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Yoshinori Fujiwara, Shoji Shinkai, Shuichiro Watanabe, Shu Kumagai, Takao Suzuki, Hiroshi Shibata, Tanji Hoshi and Toru Kita

This study investigated the effect of chronic medical conditions on changes in functional capacity in Japanese older adults. Participants comprised 1,518 people aged 65-84 living in an urban and a rural community. They were interviewed to determine the presence of chronic medical conditions and assessed for functional capacity using the Tokyo Metropolitan Institute of Gerontology (TMIG) Index of Competence. Follow-up occurred 4 years later. Statistical analysis revealed that self-reported medical conditions at baseline contributed to declines in the TMIG Index over the 4 years, even after participants’ age, sex, educational attainment, and baseline TMIG level were controlled for. In the urban area, chronic obstructive pulmonary disease, diabetes mellitus, and musculoskeletal disease significantly predicted decline in the index, whereas in the rural area, hypertension and diabetes mellitus were significant predictors. These results indicate the importance of controlling chronic medical conditions in order to prevent further declines in functional capacity in older adults.

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Keith Naugle, Christine Stopka and Jessica Brennan

Column-editor : G. Monique Butcher Mokha

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Keith Naugle, Christine Stopka and Jessica Brennan

Column-editor : G. Monique Mokha

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Keith Naugle, Christine Stopka and Jessica Brennan

Column-editor : G. Monique Butcher Mokha

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Keith Naugle, Christine Stopka and Jessica Brennan

Column-editor : G. Monique Butcher Mokha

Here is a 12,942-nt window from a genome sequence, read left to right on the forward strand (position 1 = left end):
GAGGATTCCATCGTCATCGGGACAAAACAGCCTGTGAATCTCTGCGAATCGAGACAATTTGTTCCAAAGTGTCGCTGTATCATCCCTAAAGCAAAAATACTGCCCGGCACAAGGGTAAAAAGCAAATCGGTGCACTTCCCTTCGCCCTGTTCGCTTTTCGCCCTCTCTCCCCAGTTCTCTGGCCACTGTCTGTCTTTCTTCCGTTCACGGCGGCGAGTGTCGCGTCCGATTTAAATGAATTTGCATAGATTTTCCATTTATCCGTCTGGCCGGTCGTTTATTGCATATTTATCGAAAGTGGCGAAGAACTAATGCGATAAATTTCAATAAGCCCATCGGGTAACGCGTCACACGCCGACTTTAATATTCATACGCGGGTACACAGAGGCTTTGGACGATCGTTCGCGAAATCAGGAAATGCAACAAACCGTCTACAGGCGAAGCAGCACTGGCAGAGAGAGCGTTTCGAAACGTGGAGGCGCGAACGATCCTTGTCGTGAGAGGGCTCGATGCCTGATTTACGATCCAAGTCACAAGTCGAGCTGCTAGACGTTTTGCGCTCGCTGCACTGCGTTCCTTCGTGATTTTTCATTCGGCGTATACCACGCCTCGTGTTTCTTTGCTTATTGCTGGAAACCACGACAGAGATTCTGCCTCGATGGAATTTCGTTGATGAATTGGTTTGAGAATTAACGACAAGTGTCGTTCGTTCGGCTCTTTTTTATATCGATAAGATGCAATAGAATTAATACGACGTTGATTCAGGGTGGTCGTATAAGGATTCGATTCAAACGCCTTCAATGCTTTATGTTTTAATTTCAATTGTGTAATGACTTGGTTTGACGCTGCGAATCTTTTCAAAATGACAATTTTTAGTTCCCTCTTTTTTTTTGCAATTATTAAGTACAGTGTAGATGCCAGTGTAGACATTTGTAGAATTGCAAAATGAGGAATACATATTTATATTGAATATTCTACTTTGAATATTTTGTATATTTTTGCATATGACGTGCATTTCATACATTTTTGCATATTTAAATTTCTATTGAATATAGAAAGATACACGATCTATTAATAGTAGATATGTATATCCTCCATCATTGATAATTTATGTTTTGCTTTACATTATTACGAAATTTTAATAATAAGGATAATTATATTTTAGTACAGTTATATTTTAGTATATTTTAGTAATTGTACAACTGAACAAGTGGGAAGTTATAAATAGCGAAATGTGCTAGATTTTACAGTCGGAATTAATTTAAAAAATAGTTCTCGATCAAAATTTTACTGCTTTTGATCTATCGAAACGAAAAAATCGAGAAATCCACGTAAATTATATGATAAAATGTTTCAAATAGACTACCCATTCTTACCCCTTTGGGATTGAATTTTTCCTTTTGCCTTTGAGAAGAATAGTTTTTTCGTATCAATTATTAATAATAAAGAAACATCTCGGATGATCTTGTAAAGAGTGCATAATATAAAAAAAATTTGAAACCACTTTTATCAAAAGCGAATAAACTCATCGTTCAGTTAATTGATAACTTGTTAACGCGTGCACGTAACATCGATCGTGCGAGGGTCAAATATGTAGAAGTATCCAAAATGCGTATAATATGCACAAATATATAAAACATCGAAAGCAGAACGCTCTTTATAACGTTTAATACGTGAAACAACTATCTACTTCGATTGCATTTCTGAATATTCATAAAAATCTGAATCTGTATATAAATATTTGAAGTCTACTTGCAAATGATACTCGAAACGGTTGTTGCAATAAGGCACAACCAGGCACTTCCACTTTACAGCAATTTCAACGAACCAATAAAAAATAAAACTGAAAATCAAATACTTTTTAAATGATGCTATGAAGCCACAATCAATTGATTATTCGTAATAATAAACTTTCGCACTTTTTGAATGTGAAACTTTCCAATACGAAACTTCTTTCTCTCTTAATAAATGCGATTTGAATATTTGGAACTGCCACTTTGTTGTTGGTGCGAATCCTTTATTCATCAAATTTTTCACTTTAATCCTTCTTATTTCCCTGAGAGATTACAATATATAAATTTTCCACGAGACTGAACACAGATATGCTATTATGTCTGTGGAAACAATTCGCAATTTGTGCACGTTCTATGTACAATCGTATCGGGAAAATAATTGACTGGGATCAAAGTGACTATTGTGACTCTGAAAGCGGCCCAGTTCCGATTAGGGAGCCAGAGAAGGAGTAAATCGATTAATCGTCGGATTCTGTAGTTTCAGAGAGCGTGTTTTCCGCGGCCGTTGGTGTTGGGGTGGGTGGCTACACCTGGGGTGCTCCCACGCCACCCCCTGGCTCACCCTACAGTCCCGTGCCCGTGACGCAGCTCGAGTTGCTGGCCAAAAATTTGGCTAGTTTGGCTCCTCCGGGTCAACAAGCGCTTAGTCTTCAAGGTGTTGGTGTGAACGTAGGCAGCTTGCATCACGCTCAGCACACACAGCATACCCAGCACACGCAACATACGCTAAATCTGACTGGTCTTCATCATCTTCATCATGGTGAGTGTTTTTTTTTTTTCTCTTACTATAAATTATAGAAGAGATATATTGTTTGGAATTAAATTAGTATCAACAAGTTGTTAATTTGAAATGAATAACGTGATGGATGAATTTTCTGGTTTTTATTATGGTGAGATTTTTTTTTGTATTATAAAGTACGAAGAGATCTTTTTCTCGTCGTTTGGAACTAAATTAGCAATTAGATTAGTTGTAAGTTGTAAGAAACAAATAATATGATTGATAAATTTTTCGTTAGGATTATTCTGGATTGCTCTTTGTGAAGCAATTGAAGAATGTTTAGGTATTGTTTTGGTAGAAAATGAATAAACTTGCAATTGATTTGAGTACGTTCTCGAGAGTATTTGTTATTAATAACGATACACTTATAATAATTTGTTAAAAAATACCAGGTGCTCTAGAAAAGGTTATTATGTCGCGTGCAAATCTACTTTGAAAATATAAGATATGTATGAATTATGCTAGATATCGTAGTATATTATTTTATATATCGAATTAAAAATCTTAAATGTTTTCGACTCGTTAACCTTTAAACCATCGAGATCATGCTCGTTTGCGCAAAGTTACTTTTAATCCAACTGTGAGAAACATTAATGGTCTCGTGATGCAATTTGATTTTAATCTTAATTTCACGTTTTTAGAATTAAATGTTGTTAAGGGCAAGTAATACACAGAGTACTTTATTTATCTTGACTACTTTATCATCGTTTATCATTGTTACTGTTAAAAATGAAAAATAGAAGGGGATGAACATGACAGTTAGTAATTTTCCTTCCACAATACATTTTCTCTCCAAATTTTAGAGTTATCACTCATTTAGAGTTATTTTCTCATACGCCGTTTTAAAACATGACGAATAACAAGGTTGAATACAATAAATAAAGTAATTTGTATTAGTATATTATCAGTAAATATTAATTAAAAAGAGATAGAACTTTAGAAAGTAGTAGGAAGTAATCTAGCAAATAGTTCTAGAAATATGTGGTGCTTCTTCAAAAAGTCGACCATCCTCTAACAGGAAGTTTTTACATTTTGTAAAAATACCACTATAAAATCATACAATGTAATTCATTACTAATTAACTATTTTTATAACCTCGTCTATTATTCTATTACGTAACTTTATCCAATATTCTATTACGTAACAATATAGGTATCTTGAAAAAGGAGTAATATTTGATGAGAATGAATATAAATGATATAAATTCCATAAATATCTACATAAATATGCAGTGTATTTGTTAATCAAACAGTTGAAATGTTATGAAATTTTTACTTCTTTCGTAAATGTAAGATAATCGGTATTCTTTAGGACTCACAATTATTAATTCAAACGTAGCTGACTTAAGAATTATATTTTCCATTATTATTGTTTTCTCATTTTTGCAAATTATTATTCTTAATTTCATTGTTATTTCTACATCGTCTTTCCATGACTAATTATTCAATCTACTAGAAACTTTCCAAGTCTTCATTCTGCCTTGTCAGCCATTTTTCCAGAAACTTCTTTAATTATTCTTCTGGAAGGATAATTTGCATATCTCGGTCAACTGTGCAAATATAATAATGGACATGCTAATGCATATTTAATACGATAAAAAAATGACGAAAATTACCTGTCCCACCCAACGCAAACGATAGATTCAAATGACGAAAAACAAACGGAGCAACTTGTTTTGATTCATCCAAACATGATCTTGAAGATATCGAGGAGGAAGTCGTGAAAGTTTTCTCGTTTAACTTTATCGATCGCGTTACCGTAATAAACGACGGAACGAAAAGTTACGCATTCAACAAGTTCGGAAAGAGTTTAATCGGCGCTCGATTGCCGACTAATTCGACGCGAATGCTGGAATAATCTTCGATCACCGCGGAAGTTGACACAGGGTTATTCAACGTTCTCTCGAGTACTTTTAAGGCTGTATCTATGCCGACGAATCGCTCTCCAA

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Arya M. Sharma, Donna L. Goodwin and Janice Causgrove Dunn

Dr. Arya M. Sharma challenges the conventional wisdom of relying simply on “lifestyle” approaches involving exercise, diet, and behavioral interventions for managing obesity, suggesting that people living with obesity should receive comprehensive medical interventions similar to the approach taken for other chronic diseases such as Type 2 diabetes or hypertension. He purports that the stigma-inducing focus on self-failing (e.g., coping through food, laziness, lack of self-regulation) does not address biological processes that make obesity a lifelong problem for which there is no easy solution. Interdisciplinary approaches to obesity are advocated, including that of adapted physical activity. Physical activity has multifaceted impacts beyond increasing caloric expenditure, including improved sleep, better mood, increased energy levels, enhanced self-esteem, reduced stress, and an enhanced sense of well-being. The interview with Dr. Sharma, transcribed from a keynote address delivered at the North American Adapted Physical Activity Symposium on September 22, 2016, in Edmonton, AB, Canada, outlines his rationale for approaching obesity as a chronic disease.

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David M. Kahler

The complaint of persistent low back pain in an athlete is usually related to an identifiable structural disorder. As with all other medical conditions, effective treatment relies on an accurate diagnosis. Certain sporting activities are associated with characteristic acquired lesions; this knowledge, when combined with a thorough history and physical examination, will often dictate when the clinician should refer an athlete for further testing. Most causes of back pain in athletes can be treated nonsurgically if they are identified early and treated appropriately. The common congenital abnormalities, acquired conditions, and overuse syndromes causing low back pain in athletes will be discussed, along with appropriate diagnostic tests and treatment regimens.